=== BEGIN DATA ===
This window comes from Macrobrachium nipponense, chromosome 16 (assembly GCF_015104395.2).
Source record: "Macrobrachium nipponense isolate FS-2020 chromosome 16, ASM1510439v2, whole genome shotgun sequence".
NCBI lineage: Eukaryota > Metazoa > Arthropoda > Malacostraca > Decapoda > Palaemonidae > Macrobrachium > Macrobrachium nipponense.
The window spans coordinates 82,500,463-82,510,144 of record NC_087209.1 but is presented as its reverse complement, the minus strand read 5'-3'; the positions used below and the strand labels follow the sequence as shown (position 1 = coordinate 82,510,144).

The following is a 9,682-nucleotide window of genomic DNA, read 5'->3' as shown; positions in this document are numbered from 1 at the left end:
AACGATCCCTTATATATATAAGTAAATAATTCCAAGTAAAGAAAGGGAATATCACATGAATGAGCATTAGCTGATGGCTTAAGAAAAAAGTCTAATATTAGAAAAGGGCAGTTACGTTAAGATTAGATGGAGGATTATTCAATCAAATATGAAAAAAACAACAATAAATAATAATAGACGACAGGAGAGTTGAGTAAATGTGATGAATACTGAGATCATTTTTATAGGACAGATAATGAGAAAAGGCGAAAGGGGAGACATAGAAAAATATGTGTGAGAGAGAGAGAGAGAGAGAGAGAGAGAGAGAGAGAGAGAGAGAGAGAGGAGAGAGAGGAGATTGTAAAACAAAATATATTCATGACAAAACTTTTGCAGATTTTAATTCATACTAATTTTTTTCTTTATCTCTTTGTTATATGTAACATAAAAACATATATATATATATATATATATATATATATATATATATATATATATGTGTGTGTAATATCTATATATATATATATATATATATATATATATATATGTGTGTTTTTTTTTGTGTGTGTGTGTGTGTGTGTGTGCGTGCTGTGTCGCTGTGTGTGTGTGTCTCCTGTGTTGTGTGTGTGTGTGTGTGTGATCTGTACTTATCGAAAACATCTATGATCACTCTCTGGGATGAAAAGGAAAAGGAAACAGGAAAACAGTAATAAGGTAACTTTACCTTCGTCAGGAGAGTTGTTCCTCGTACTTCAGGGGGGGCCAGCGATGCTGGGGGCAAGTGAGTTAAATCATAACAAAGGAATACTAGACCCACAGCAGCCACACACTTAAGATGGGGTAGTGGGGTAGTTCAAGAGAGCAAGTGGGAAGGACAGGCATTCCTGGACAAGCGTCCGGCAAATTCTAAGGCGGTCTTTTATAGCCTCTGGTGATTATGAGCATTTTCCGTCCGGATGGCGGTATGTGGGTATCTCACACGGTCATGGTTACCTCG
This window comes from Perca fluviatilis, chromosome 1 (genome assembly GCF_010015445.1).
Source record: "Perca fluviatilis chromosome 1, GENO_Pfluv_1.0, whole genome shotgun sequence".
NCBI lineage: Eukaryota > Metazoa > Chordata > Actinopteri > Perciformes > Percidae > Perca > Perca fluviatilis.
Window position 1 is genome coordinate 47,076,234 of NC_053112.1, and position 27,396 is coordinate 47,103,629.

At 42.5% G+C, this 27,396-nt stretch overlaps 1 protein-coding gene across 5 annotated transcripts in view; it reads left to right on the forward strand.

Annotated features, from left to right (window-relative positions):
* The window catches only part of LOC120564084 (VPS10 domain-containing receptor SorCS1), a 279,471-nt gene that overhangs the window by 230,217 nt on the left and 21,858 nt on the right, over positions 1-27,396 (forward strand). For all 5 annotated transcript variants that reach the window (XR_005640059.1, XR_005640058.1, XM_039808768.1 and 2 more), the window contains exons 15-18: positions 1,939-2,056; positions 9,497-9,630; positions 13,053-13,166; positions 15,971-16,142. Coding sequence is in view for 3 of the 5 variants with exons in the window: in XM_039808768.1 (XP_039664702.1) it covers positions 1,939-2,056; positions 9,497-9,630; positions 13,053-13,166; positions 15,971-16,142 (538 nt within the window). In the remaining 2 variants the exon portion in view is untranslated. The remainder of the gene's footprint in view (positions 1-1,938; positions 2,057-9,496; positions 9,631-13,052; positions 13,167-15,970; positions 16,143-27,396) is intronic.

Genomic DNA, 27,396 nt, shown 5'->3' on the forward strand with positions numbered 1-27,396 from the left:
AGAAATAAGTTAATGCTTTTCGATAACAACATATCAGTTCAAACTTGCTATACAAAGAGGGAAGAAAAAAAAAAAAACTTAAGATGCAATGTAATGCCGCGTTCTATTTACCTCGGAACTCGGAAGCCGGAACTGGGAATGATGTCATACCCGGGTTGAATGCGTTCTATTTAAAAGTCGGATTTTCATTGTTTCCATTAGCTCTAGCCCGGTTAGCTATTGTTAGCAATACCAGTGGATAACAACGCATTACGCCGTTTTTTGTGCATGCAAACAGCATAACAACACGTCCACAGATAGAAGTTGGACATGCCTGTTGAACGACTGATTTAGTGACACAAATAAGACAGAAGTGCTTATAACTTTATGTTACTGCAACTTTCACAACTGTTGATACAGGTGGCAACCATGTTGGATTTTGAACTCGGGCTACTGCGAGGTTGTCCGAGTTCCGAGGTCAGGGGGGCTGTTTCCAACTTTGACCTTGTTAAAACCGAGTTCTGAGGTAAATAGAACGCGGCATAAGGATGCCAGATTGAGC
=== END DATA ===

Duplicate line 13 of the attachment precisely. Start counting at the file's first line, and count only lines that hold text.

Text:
* The window catches only part of LOC120564084 (VPS10 domain-containing receptor SorCS1), a 279,471-nt gene that overhangs the window by 230,217 nt on the left and 21,858 nt on the right, over positions 1-27,396 (forward strand). For all 5 annotated transcript variants that reach the window (XR_005640059.1, XR_005640058.1, XM_039808768.1 and 2 more), the window contains exons 15-18: positions 1,939-2,056; positions 9,497-9,630; positions 13,053-13,166; positions 15,971-16,142. Coding sequence is in view for 3 of the 5 variants with exons in the window: in XM_039808768.1 (XP_039664702.1) it covers positions 1,939-2,056; positions 9,497-9,630; positions 13,053-13,166; positions 15,971-16,142 (538 nt within the window). In the remaining 2 variants the exon portion in view is untranslated. The remainder of the gene's footprint in view (positions 1-1,938; positions 2,057-9,496; positions 9,631-13,052; positions 13,167-15,970; positions 16,143-27,396) is intronic.